How RFIs and Change Orders Disrupt Multifamily Development Projects

Summer 2022 Issue
  • By:
  • Denis Koval
Change orders and requests for information (RFIs) can add significant costs to multifamily construction projects. Getty Images

Early planning and collaboration can help avoid costly do-overs later.

Complete construction plans for multifamily new construction and renovations consist of multiple sheets. These can include architectural, mechanical, electrical, civil, structural and possibly more depending on the complexity of the project. With the cost of hiring an architect typically accounting for about 10% to 15% of the entire construction and development budget on a multifamily project, it is imperative to make the most out of that investment. To ensure these drawings are accurate, comprehensive and complete, owners, architects and contractors must work together as a team, starting with the project design.

According to the Construction Industry Institute, construction firms spend an estimated $15 billion annually performing rework on projects due to inaccuracies in the initial drawings, failure to distribute new versions of drawings to subcontractors, and discrepancies between builders and architects. When a complex project is drafted by an architect who is inexperienced in multifamily construction, and it is done without assistance from contractors or input from stakeholders, the results can be disastrous to budgets and timelines.

If contractors receive incorrect or incomplete drawings, owners can expect incorrect or incomplete bids from the start. That will be followed by a steady stream of requests for information (RFIs) and change orders throughout the project. RFIs and change orders lead to schedule delays, changes in plans and increased risk for the lender.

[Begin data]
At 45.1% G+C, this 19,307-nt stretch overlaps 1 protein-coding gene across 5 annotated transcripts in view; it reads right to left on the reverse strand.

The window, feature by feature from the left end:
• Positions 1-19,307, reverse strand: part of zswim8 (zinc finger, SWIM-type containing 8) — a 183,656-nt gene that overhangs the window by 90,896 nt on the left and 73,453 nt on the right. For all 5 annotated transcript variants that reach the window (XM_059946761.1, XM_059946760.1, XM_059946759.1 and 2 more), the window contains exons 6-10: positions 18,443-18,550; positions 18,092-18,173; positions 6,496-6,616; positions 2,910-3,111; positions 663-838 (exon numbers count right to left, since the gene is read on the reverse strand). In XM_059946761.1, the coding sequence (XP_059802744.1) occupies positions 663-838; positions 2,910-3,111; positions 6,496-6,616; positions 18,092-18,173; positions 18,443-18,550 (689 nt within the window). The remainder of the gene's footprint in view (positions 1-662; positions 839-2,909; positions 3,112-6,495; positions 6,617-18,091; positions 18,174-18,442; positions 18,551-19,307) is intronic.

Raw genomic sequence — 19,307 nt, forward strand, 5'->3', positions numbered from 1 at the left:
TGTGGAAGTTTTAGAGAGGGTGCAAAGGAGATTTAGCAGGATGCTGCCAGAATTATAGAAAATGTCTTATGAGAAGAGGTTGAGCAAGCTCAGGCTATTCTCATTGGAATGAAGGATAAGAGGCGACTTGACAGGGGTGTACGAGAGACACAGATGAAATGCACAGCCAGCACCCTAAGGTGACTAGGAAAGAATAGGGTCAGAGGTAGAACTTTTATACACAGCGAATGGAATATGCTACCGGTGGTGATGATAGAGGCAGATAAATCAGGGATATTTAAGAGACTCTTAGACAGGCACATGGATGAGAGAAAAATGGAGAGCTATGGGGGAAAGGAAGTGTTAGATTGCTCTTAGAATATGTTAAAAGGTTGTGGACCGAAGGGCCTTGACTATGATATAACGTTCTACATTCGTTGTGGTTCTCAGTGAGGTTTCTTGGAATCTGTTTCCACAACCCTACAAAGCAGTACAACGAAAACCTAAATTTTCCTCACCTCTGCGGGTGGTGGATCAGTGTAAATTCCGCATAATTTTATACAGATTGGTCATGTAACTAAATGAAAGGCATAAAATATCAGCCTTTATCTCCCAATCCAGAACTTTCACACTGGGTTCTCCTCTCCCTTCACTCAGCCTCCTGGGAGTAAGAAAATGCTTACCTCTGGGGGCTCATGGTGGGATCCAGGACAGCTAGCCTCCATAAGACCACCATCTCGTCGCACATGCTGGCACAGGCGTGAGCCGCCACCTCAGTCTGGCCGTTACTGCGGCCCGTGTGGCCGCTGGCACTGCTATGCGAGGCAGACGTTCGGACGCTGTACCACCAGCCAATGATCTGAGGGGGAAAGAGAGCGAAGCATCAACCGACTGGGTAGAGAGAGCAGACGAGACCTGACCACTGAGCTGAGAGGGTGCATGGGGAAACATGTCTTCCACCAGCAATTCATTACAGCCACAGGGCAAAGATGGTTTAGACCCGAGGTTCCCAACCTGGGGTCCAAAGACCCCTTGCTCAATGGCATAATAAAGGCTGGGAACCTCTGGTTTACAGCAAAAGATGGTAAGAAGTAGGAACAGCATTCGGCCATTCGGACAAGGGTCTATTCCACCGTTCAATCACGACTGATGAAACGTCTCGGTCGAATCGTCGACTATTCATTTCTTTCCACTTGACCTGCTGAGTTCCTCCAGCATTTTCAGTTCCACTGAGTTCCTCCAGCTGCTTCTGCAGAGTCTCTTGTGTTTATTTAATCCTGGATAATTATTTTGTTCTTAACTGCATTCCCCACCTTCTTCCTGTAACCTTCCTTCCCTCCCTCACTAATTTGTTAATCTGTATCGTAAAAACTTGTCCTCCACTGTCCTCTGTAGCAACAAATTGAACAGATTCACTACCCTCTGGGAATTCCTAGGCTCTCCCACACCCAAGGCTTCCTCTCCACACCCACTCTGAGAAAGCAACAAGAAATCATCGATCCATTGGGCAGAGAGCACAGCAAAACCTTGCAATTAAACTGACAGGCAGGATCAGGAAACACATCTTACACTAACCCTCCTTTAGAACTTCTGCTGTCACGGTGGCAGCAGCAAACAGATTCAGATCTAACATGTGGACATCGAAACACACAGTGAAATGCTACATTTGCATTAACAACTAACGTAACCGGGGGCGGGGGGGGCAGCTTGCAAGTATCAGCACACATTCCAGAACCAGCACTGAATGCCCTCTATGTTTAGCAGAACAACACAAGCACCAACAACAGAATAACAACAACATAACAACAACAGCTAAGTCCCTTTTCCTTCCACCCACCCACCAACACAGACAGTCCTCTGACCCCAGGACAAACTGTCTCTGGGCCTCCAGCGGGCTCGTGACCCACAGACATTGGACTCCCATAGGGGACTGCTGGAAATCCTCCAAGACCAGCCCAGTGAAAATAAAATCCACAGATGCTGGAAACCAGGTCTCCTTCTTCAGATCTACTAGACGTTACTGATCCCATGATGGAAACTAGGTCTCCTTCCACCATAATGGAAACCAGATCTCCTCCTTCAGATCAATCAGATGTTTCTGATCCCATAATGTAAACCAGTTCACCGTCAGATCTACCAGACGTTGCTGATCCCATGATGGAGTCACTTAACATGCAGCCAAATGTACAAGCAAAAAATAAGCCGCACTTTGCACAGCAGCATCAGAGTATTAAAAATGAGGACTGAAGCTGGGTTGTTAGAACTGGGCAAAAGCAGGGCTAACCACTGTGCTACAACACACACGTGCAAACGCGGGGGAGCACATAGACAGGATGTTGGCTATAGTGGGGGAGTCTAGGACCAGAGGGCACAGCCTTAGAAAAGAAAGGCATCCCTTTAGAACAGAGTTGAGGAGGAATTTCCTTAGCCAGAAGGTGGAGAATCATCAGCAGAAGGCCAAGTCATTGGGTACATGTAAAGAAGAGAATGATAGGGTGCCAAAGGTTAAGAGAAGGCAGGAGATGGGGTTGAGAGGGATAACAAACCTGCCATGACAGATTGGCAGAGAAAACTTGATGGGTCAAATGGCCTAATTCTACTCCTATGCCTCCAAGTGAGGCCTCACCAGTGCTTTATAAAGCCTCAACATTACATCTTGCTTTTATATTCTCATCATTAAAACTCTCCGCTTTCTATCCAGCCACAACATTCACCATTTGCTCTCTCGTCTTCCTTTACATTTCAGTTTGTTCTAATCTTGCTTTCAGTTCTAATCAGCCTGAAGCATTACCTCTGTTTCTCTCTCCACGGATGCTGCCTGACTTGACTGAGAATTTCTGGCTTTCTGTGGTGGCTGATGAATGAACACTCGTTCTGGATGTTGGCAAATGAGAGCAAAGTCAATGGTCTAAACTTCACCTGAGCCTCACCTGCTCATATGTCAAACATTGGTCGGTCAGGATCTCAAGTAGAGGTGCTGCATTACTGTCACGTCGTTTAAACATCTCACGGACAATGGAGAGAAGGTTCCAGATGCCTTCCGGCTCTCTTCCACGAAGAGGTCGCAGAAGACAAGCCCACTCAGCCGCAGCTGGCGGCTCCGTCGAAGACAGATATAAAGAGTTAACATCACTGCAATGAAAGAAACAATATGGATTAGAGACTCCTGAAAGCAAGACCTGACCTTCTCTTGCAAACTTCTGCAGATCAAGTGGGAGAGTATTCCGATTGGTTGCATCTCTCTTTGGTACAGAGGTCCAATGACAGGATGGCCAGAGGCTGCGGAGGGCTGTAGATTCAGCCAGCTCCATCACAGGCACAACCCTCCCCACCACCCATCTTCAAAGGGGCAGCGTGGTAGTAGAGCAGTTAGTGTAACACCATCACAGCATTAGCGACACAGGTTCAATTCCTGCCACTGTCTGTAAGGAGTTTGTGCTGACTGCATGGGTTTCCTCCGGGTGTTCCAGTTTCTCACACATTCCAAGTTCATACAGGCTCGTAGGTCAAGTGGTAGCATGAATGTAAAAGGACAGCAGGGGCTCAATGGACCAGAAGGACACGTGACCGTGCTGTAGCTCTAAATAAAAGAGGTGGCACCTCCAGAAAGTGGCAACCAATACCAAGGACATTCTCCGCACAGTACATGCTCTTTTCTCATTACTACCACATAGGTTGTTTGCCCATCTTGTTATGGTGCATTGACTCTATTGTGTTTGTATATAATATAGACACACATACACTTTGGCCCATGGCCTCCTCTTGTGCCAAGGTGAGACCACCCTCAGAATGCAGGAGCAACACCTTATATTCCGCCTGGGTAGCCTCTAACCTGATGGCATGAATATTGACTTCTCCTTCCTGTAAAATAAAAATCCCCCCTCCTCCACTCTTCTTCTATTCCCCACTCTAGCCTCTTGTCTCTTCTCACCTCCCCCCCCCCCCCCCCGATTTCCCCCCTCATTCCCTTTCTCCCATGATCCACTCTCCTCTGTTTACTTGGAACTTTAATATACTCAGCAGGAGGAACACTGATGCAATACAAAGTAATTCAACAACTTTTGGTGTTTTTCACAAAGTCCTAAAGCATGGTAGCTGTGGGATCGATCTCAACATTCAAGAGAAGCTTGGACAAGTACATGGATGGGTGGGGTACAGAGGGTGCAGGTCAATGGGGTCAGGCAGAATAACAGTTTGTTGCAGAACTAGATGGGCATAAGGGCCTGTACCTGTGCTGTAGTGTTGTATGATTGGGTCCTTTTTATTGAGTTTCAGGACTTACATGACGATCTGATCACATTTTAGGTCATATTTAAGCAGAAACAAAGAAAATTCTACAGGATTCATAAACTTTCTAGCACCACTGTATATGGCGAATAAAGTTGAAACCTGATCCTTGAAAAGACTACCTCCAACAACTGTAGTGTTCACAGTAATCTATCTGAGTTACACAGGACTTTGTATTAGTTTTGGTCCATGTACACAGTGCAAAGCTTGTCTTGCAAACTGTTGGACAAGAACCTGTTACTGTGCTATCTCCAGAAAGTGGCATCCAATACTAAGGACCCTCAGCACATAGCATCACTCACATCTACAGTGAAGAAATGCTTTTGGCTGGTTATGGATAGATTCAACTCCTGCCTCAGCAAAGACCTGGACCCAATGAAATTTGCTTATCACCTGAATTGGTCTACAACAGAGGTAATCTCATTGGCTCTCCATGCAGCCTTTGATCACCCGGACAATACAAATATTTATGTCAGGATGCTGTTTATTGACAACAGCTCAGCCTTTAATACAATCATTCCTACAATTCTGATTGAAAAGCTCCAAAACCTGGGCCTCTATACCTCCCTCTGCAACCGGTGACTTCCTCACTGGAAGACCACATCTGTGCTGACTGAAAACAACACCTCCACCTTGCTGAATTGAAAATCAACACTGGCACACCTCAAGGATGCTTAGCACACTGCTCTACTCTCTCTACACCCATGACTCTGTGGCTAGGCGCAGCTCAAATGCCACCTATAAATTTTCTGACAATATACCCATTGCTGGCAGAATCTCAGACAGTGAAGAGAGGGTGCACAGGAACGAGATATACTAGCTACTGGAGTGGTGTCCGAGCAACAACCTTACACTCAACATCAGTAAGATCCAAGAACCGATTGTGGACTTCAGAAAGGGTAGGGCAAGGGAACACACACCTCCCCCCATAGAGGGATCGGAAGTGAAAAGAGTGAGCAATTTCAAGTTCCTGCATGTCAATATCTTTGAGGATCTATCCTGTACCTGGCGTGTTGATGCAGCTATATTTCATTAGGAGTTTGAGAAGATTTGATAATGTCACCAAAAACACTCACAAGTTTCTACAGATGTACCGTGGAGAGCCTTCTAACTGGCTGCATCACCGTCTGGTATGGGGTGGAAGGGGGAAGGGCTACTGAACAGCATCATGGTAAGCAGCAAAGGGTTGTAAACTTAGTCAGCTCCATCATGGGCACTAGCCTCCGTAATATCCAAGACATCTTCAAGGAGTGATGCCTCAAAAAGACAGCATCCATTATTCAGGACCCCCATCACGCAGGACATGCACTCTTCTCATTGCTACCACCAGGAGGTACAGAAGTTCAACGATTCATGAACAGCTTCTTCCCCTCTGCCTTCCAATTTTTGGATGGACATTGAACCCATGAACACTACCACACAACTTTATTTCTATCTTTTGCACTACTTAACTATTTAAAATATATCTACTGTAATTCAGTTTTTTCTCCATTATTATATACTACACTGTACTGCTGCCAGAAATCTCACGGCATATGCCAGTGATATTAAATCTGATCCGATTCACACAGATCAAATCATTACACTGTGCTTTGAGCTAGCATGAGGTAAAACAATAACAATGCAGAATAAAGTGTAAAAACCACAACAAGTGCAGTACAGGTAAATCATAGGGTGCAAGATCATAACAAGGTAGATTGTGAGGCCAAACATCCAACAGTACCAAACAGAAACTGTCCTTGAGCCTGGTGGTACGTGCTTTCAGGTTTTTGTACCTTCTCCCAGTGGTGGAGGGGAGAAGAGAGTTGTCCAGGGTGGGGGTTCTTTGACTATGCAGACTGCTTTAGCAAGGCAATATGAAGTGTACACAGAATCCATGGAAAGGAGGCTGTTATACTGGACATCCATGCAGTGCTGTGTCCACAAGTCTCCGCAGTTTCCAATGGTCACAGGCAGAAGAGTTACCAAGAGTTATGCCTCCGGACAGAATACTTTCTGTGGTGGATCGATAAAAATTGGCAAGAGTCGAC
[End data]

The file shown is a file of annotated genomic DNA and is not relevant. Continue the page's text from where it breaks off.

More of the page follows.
Do the Work Early On

“Spending additional time at the front end of a project can go a long way toward minimizing change orders over the long haul,” says Colin McCarthy, a principal with Lanak & Hanna PC, a California-based law firm that specializes in construction law. He recommends that owners “use this time to look critically at the work, drawings and details, to ensure that the contractor’s bid clearly includes or excludes certain items.”

After sampling 1,362 projects of all kinds around the world between 2001 and 2012, Navigant Consulting discovered that reviewing and responding to each individual RFI cost a construction firm an average of $1,080, while the collective cost to the project could set a firm back $859,680. Furthermore, researchers in India have found that change order costs typically amount to 10% to 15% of the contract value on major projects

The charts below illustrate the financial impact of RFIs and change orders on two hypothetical multifamily projects. One is for a new build and another is for a value-add renovation. 

Among the top contributing factors to change orders are instructions (or lack of instructions) in the plans and specifications that, if followed by the contractor, would require additional costs for replacement or corrections, or result in a construction failure. These include incomplete designs, poor design coordination and specifications issues, all of which can be avoided at the design stage.